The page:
Product Spotlight: Buell Float Suit – The Floating Wetsuit Everyone’s Talking About
Of course there are a few options these days in the world of big waves for life jackets with zippers and bladders and escaping CO2 gases… but how realistic is a zipper in a wide, albeit shallower, slab surf? You know, like that expanse of concrete-like reef between Logs and Pipe, everyone’s surfing right now. After acquiring Pipeline Master and specialist Jamie O’Brien earlier this year, the guys at Buell wetsuits have come up with a solution everyone’s been talking about lately: the Float Suit. Full of passion and pep (and full of color), Buell founder / designer / owner in Santa Cruzan, Ryan Buell, gave us the truth right off the jet.
Surfline: Your Float Suit… the details?
Ryan Buell: Listen. I’m in wetsuit quivers like guys are in surfboard quivers. And from my point of view, you should have a suit for every need. This floating combination is part of this quiver. But back to Jamie O’Brien last year. He walked up to us and we clicked and we signed him right away. Not only that, we signed it for life. He is now one of the owners of the Buell suits. In large part and thanks to Matt Rockhold. So Jamie, he likes daring and fun, but you wanna know what else he’s talking about? Security. And he doesn’t care what other people think. On his own, he made softboards cool.
Now let’s move quickly to a month after signing it. I asked him what he needed and he said he needed a suit for Pipeline. Not something with CO2 or that is restrictive, but an impact combination that protects it from big waves in shallow water. He surfs Pipe 90% of the time. So if we could add a little float to a wetsuit, that would complete its wetsuit quiver. It would help for impact in shallow water or sharp reefs, and it would get you back to the surface faster i.e. help you save your breath. So the end result is what you see today, version # 1.
And hasn’t that costume already saved his life earlier this year?
Yeah. Two months after conception, Jamie was surfing Pipeline. He wore the suit and caught a wave like he’s probably had a thousand times before, but he hit rock bottom – or his board or something – and was turned off for 38 seconds. Luckily he was floating around, some friends helped him in and he woke up and the first thing he said or realized was “Wow, this costume saved my life!” And that’s a big compliment in my book with my lifeguard experience coming from a guy like him.
But there are so many possibilities with this wetsuit, more than just impact in big waves crashing in shallow water. I clearly didn’t invent the impact suit, I just innovated and improved it with input from Jamie.
Primarily, the goal of this combination is zero performance loss with a little extra float. But not much to be bulky. Some of our riders don’t even know which wetsuit has the float and which doesn’t when they are side by side. But beyond the big waves breaking in shallow water, I think this suit is also perfect for photographers. Tell me this costume is not perfect for children. Or lifeguards. Or foil, paddle, stuntmen, cliff jumpers… even snorkelers! Ultimately, I would love to see every man, woman and child in this float costume. It should be part of your quiver.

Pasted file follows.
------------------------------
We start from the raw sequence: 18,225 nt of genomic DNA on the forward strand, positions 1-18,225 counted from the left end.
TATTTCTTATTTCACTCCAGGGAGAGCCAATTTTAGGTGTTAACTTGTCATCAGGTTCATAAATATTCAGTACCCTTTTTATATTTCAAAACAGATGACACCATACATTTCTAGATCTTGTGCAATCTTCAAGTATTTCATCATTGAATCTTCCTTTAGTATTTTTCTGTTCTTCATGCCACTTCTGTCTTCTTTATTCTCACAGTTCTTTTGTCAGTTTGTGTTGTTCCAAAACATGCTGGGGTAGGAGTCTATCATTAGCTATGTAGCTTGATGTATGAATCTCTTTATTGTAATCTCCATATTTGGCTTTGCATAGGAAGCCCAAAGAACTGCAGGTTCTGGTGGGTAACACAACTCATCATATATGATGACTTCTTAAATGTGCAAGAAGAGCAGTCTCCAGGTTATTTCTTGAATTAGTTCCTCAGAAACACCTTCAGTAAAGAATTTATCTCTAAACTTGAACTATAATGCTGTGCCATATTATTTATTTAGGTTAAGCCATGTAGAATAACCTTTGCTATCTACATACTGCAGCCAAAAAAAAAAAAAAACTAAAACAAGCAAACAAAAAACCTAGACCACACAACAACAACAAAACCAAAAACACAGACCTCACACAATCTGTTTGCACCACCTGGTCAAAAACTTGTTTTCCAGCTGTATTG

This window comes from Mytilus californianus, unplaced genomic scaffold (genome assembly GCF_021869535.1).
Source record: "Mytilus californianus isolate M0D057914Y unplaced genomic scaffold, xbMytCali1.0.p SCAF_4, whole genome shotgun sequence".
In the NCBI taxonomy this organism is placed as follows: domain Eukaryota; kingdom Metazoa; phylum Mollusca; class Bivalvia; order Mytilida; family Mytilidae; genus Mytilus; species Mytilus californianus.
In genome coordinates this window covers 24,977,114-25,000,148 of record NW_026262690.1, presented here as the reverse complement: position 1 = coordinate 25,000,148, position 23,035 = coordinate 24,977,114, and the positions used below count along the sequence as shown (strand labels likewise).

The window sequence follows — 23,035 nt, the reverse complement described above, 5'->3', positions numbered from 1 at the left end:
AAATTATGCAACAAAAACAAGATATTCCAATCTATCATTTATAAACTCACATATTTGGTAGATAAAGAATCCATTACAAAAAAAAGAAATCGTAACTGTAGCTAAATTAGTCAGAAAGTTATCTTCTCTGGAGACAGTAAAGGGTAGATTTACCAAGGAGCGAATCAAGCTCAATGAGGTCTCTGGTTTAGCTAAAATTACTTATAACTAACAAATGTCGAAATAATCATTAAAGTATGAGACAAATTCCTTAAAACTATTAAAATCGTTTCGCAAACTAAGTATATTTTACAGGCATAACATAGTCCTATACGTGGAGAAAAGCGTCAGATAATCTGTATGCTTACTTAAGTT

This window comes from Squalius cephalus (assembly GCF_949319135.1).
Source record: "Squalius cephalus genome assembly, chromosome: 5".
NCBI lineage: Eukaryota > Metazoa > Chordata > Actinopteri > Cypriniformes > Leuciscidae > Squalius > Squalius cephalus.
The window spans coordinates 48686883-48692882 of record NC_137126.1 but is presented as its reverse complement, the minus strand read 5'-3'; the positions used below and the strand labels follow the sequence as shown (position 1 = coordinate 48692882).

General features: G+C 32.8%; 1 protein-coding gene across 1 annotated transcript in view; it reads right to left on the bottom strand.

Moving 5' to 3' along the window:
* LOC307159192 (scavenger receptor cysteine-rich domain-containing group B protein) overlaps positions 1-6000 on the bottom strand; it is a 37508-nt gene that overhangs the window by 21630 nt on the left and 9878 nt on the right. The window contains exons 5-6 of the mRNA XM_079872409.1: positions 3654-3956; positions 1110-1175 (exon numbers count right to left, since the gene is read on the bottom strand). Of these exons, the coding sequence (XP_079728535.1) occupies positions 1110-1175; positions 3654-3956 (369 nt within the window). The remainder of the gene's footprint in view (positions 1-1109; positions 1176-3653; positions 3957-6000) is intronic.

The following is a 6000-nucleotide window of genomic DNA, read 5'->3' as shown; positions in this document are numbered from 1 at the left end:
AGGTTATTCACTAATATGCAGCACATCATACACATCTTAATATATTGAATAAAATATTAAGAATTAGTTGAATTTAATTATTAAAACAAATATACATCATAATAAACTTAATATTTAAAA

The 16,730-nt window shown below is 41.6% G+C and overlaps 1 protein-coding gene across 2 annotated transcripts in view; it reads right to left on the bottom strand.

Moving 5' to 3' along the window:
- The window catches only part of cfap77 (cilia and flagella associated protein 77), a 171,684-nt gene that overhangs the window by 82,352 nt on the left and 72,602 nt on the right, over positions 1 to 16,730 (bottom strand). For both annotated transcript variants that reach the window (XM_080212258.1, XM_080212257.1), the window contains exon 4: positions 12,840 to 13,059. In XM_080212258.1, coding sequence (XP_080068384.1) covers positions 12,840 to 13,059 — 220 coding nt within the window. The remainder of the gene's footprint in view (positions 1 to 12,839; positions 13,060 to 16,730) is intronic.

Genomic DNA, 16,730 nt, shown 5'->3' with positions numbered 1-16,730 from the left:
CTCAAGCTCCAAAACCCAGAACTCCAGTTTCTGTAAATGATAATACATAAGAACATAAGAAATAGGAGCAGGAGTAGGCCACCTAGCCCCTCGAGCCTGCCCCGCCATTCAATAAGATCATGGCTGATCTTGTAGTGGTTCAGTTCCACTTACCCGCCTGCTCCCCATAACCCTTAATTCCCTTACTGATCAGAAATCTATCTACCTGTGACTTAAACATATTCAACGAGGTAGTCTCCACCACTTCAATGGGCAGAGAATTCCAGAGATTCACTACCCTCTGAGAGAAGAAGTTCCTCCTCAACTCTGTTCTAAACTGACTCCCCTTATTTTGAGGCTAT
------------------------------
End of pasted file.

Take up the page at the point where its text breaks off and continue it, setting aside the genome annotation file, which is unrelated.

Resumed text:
I mean, look at this… the other day, in his heat at the huge Sunset, Jadson Andre had a nasty wipe down, couldn’t catch his breath and thought he was going to be held back for a few waves. But he tells me that this floating suit made him rise to the surface so quickly and before the second wave hit. So this costume helped save her life IN the event!
Beyond Jamie O’Brien, you have a pretty strong connection here in Hawaii.
Yes. Right now we have: Jamie O’Brien, Lucas Godfrey, Ezra Sitt, Guy Perry, Kealii Mamala, Kalani David, Gavin Beschen, Poopies and more on Buell here. Since arriving on the island, we’ve had calls from Mikey Bruneau, Tai Van Dyke, Landon McNamara, Kalani Chapman, Clyde Aikau and Ha’a Aikau and even Nate Fletcher for one of these floating suits. It’s unreal and flattering to us in a proving ground like Hawaii.
Tell me about Buell’s connection to the rescuers. I know you’ve been a lifeguard for a long time, but doesn’t Buell have a North Shore “Rescue Program”?
As good as I think this suit is for big wave surfers, I think it is beneficial for lifeguards as well. Whether they are on a jet ski to rescue their towing partner or performing a swim rescue while on duty. The floating suit allows you to spend less energy floating and more energy to keep the victim calm and bring them in. You can’t really swim with a life jacket but the JOB! The waterline suit actually improves your swim by keeping you parallel to the waterline. Rescuers often encounter shallow rocky conditions, so this suit also serves as additional padding and protection. Hawaii is heavy water and it’s also zero point for big wave surfing and real world rescues and that’s why we do all of our R&D and action tests here on the North Coast. Ultimately, I would love to see these Buell floating suits hung in towers and lifeguard headquarters around the world.